Over 40% of plated restaurant food ends up in the trash; wasting farm land, natural resources, water, labor, and transportation. OSU-Cascades' Hospitality Management and Computer Science programs are currently developing a production-ready food waste camera that can quantify food waste in real-time. With this innovative piece of technology, everyone wins: restaurants lower food costs, customers pay for only what they need, and all the downstream waste is significantly reduced.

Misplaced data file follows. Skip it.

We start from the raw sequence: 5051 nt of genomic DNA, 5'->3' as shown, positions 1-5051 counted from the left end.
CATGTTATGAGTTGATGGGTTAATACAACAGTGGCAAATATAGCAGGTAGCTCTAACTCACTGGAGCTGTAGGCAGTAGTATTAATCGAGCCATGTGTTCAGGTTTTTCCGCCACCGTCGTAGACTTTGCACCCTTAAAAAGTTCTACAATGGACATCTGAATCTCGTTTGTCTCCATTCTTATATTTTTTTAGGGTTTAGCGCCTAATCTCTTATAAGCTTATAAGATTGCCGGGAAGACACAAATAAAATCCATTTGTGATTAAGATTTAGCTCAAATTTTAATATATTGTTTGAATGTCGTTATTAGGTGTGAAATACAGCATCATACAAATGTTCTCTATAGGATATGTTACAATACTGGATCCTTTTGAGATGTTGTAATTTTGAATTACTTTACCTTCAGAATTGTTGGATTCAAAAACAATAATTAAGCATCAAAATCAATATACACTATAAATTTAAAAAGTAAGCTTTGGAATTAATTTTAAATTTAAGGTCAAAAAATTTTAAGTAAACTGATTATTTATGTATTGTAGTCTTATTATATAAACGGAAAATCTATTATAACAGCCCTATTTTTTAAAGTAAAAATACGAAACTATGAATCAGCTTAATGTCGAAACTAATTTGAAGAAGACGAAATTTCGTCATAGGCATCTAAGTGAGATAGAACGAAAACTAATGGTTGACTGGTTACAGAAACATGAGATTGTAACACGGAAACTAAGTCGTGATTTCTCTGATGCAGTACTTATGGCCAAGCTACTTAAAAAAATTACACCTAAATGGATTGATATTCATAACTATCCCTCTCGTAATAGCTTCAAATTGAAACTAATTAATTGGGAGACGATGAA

Quantifying food waste in a commercial setting can be difficult. Restaurant employees are often left searching through trash bags trying to measure how much of their food was left unconsumed, but with the foodwaste camera, we can quantify food waste before it ever enters the trash can. Specifically, when the plated meal is ready to be served to the customer, the camera snaps a "before" photo as it leaves the kitchen. After the customer consumes as much food as they can and the table is cleared, the plate is brought back to the kitchen where another camera then snaps an "after" photo. A computer algorithm then measures how much food was left on the plate and can calculate the total foodwaste for that meal. This process is repeated for every meal, collecting data, and providing the restaurant with the "perfect serving size" that maximizes profit and eliminates downstream waste.